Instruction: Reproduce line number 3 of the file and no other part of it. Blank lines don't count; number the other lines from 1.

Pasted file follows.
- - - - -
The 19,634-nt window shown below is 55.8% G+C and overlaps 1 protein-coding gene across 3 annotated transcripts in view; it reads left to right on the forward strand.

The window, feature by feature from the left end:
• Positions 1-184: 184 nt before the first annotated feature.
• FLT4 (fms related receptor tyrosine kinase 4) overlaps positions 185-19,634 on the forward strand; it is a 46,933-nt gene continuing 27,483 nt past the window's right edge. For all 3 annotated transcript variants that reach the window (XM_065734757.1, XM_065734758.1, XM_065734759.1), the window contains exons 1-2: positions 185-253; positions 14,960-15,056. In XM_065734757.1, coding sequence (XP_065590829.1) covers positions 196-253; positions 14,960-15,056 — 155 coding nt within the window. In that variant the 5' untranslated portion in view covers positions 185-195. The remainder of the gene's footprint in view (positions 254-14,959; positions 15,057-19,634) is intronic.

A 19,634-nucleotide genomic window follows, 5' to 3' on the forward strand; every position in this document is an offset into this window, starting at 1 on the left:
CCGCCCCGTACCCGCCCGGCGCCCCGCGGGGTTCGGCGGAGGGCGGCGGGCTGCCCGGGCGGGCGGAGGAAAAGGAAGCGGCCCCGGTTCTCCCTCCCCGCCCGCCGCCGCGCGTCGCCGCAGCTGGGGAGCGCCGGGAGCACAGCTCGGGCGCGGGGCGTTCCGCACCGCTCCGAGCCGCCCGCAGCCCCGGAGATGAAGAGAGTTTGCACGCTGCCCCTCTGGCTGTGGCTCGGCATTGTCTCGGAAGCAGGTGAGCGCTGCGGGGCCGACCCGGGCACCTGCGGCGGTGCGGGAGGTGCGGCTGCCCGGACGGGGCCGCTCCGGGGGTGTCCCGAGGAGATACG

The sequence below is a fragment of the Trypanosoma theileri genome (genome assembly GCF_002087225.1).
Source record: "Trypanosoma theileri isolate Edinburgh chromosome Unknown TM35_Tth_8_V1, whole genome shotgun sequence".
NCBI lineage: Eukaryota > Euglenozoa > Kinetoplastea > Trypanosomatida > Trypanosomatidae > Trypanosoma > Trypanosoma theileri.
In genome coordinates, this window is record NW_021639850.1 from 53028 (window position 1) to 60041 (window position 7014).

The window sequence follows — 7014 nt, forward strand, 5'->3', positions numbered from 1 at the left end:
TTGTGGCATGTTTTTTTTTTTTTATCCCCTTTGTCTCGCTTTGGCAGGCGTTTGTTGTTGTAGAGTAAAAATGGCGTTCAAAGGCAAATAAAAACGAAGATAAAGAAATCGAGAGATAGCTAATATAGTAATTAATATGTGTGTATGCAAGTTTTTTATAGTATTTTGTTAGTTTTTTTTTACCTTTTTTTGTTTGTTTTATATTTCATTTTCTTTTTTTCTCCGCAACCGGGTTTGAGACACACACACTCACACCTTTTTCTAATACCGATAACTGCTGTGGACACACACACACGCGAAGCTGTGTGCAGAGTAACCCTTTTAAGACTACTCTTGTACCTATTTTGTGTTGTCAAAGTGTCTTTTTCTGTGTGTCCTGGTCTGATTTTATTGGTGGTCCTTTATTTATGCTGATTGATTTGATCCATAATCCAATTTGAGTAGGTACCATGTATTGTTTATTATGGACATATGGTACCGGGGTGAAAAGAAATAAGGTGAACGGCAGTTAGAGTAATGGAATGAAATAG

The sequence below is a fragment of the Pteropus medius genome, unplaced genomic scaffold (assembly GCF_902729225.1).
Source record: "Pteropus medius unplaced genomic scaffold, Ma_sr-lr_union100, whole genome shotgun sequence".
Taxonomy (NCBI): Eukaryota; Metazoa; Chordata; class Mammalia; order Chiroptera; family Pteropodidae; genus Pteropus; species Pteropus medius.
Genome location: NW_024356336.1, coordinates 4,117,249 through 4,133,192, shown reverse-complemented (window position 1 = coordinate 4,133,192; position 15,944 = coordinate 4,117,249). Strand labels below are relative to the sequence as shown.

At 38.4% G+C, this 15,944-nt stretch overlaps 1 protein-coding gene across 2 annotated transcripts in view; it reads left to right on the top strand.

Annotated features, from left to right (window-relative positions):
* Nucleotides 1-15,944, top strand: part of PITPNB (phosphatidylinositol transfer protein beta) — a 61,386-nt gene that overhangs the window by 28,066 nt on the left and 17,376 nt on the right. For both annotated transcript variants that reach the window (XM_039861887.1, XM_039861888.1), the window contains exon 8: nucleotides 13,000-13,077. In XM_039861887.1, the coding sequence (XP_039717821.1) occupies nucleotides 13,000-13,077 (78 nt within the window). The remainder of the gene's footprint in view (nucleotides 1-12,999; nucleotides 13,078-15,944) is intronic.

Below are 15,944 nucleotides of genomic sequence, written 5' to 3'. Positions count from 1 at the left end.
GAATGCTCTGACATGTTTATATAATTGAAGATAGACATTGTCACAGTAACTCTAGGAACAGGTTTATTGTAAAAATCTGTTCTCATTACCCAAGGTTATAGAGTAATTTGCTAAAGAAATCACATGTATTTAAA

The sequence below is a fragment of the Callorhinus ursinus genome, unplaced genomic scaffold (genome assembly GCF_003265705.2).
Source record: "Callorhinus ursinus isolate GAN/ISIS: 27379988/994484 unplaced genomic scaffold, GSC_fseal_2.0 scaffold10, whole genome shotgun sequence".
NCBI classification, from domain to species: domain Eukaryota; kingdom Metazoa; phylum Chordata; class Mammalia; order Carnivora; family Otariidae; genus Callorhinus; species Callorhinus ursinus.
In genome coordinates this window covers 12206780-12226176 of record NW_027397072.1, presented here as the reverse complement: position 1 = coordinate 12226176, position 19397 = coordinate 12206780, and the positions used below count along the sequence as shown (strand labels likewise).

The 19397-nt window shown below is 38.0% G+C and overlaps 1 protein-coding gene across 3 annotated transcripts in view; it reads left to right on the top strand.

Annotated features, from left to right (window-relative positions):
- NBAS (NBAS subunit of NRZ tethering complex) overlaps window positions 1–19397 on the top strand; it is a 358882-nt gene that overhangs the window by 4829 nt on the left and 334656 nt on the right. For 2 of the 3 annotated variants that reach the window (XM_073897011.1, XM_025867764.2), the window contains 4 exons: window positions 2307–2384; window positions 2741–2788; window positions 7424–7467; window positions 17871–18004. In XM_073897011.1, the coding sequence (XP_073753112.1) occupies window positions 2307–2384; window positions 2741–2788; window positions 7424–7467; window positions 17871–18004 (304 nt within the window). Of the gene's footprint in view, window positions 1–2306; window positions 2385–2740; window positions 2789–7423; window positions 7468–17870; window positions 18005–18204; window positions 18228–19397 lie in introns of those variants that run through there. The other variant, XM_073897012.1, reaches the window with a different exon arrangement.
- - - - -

• Positions 1-184: 184 nt before the first annotated feature.